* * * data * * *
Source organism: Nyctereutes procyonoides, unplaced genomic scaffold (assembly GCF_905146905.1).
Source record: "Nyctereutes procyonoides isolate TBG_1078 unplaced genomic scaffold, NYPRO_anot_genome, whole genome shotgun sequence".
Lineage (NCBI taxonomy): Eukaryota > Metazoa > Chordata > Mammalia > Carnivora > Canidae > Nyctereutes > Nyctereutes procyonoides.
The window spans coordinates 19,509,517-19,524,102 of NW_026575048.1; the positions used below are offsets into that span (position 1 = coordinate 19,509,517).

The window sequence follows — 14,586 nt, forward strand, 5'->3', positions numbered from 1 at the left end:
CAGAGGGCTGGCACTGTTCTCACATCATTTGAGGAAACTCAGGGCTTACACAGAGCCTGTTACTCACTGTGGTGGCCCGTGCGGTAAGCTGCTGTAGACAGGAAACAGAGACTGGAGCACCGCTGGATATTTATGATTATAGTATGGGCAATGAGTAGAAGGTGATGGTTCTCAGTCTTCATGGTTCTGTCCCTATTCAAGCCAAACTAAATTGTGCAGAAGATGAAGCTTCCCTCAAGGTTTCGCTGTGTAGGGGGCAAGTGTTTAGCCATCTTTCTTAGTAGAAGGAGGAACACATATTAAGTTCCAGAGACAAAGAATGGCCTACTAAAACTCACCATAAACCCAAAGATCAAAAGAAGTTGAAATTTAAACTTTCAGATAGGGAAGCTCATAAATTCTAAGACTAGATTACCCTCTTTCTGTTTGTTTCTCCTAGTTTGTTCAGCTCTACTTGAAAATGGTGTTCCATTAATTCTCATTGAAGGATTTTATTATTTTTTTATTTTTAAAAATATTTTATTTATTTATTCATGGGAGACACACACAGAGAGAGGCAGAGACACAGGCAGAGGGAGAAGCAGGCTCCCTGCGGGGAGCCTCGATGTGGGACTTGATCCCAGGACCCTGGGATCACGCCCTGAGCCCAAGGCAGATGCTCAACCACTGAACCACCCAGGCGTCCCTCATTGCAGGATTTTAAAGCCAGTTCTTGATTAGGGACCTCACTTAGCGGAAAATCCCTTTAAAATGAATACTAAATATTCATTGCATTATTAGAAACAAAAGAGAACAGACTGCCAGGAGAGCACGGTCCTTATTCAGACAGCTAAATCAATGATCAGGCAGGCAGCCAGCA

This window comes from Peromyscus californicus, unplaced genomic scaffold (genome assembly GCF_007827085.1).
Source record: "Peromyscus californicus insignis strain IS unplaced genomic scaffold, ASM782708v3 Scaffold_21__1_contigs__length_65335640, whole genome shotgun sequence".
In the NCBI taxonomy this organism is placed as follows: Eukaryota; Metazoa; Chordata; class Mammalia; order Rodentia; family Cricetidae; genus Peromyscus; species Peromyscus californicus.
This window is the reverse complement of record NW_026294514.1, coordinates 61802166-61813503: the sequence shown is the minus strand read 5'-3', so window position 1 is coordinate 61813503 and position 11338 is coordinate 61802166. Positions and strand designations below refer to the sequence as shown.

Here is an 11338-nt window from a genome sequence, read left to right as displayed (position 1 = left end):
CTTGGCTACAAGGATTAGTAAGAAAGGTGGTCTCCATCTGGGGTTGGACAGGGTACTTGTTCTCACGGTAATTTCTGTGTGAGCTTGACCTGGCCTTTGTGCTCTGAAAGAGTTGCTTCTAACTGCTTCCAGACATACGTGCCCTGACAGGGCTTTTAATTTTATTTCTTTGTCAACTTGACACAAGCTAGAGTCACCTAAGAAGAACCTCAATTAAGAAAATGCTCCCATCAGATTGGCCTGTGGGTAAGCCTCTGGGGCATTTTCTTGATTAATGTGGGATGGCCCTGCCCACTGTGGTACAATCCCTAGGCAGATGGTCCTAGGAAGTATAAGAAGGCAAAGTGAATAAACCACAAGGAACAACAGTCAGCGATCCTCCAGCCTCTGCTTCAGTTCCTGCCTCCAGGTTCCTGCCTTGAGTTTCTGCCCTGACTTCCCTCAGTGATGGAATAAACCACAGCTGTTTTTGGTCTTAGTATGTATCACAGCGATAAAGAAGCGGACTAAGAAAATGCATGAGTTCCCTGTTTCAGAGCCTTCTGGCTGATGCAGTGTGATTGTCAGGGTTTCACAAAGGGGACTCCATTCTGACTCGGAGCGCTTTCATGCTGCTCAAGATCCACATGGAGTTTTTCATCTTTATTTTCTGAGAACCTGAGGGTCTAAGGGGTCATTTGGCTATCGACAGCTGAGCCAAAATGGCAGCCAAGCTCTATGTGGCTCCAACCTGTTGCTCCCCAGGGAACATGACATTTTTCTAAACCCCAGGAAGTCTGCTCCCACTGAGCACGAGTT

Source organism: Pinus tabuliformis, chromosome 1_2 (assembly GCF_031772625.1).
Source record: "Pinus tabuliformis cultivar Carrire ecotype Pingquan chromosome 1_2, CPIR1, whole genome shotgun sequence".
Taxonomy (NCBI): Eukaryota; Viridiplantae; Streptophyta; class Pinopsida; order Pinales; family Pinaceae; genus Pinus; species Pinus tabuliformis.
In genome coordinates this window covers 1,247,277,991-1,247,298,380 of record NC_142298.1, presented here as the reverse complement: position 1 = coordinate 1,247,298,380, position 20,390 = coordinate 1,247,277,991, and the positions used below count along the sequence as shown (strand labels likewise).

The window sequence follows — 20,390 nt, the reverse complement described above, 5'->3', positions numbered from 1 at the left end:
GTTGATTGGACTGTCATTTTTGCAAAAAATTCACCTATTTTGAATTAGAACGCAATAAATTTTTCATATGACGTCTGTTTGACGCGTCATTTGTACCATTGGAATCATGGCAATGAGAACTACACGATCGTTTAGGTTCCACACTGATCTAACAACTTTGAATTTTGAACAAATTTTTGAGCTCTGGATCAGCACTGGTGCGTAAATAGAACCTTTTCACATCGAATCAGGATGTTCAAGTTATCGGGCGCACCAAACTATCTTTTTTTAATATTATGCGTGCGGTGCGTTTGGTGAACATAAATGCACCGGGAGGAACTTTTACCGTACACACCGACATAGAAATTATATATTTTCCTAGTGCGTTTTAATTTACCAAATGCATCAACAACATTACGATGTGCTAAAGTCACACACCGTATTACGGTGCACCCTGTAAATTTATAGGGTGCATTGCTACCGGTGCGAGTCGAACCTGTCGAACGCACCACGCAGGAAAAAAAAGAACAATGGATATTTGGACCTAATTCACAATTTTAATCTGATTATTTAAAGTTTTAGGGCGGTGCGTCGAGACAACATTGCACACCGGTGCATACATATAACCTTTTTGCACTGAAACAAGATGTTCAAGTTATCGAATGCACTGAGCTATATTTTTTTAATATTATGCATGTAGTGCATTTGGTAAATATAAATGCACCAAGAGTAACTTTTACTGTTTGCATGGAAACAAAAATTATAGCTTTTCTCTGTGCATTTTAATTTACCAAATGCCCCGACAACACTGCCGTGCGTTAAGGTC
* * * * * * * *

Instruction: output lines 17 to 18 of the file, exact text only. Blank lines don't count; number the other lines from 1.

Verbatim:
The window sequence follows — 20,390 nt, the reverse complement described above, 5'->3', positions numbered from 1 at the left end:
GTTGATTGGACTGTCATTTTTGCAAAAAATTCACCTATTTTGAATTAGAACGCAATAAATTTTTCATATGACGTCTGTTTGACGCGTCATTTGTACCATTGGAATCATGGCAATGAGAACTACACGATCGTTTAGGTTCCACACTGATCTAACAACTTTGAATTTTGAACAAATTTTTGAGCTCTGGATCAGCACTGGTGCGTAAATAGAACCTTTTCACATCGAATCAGGATGTTCAAGTTATCGGGCGCACCAAACTATCTTTTTTTAATATTATGCGTGCGGTGCGTTTGGTGAACATAAATGCACCGGGAGGAACTTTTACCGTACACACCGACATAGAAATTATATATTTTCCTAGTGCGTTTTAATTTACCAAATGCATCAACAACATTACGATGTGCTAAAGTCACACACCGTATTACGGTGCACCCTGTAAATTTATAGGGTGCATTGCTACCGGTGCGAGTCGAACCTGTCGAACGCACCACGCAGGAAAAAAAAGAACAATGGATATTTGGACCTAATTCACAATTTTAATCTGATTATTTAAAGTTTTAGGGCGGTGCGTCGAGACAACATTGCACACCGGTGCATACATATAACCTTTTTGCACTGAAACAAGATGTTCAAGTTATCGAATGCACTGAGCTATATTTTTTTAATATTATGCATGTAGTGCATTTGGTAAATATAAATGCACCAAGAGTAACTTTTACTGTTTGCATGGAAACAAAAATTATAGCTTTTCTCTGTGCATTTTAATTTACCAAATGCCCCGACAACACTGCCGTGCGTTAAGGTC